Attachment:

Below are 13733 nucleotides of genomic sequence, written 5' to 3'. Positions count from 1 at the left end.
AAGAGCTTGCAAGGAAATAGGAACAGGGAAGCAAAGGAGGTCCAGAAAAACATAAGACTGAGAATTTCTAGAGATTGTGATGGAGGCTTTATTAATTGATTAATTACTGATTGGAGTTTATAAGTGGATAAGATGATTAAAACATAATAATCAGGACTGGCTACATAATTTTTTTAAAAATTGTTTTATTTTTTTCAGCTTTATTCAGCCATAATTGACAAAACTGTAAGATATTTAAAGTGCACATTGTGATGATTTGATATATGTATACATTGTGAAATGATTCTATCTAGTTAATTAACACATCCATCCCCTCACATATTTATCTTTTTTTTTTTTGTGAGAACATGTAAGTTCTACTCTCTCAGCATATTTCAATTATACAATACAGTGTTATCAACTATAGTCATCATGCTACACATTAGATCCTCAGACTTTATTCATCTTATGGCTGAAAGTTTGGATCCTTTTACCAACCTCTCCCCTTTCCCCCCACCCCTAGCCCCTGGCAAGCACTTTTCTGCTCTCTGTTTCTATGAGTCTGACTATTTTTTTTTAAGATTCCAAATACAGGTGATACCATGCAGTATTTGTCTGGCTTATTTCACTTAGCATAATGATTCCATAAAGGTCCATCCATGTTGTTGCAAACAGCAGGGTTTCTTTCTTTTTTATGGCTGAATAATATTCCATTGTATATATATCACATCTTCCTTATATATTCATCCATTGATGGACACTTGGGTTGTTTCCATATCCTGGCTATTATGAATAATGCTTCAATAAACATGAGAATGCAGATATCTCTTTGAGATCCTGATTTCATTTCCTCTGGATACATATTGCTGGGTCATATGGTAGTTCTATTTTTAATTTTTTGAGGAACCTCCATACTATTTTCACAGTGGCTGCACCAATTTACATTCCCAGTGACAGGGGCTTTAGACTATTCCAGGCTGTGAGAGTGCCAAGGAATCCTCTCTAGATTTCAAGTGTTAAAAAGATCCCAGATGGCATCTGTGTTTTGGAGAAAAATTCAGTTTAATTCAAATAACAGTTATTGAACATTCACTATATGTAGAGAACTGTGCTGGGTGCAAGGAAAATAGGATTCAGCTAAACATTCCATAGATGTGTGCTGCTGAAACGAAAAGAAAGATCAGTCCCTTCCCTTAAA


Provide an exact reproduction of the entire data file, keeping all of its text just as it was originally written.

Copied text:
Below are 13733 nucleotides of genomic sequence, written 5' to 3'. Positions count from 1 at the left end.
AAGAGCTTGCAAGGAAATAGGAACAGGGAAGCAAAGGAGGTCCAGAAAAACATAAGACTGAGAATTTCTAGAGATTGTGATGGAGGCTTTATTAATTGATTAATTACTGATTGGAGTTTATAAGTGGATAAGATGATTAAAACATAATAATCAGGACTGGCTACATAATTTTTTTAAAAATTGTTTTATTTTTTTCAGCTTTATTCAGCCATAATTGACAAAACTGTAAGATATTTAAAGTGCACATTGTGATGATTTGATATATGTATACATTGTGAAATGATTCTATCTAGTTAATTAACACATCCATCCCCTCACATATTTATCTTTTTTTTTTTTGTGAGAACATGTAAGTTCTACTCTCTCAGCATATTTCAATTATACAATACAGTGTTATCAACTATAGTCATCATGCTACACATTAGATCCTCAGACTTTATTCATCTTATGGCTGAAAGTTTGGATCCTTTTACCAACCTCTCCCCTTTCCCCCCACCCCTAGCCCCTGGCAAGCACTTTTCTGCTCTCTGTTTCTATGAGTCTGACTATTTTTTTTTAAGATTCCAAATACAGGTGATACCATGCAGTATTTGTCTGGCTTATTTCACTTAGCATAATGATTCCATAAAGGTCCATCCATGTTGTTGCAAACAGCAGGGTTTCTTTCTTTTTTATGGCTGAATAATATTCCATTGTATATATATCACATCTTCCTTATATATTCATCCATTGATGGACACTTGGGTTGTTTCCATATCCTGGCTATTATGAATAATGCTTCAATAAACATGAGAATGCAGATATCTCTTTGAGATCCTGATTTCATTTCCTCTGGATACATATTGCTGGGTCATATGGTAGTTCTATTTTTAATTTTTTGAGGAACCTCCATACTATTTTCACAGTGGCTGCACCAATTTACATTCCCAGTGACAGGGGCTTTAGACTATTCCAGGCTGTGAGAGTGCCAAGGAATCCTCTCTAGATTTCAAGTGTTAAAAAGATCCCAGATGGCATCTGTGTTTTGGAGAAAAATTCAGTTTAATTCAAATAACAGTTATTGAACATTCACTATATGTAGAGAACTGTGCTGGGTGCAAGGAAAATAGGATTCAGCTAAACATTCCATAGATGTGTGCTGCTGAAACGAAAAGAAAGATCAGTCCCTTCCCTTAAA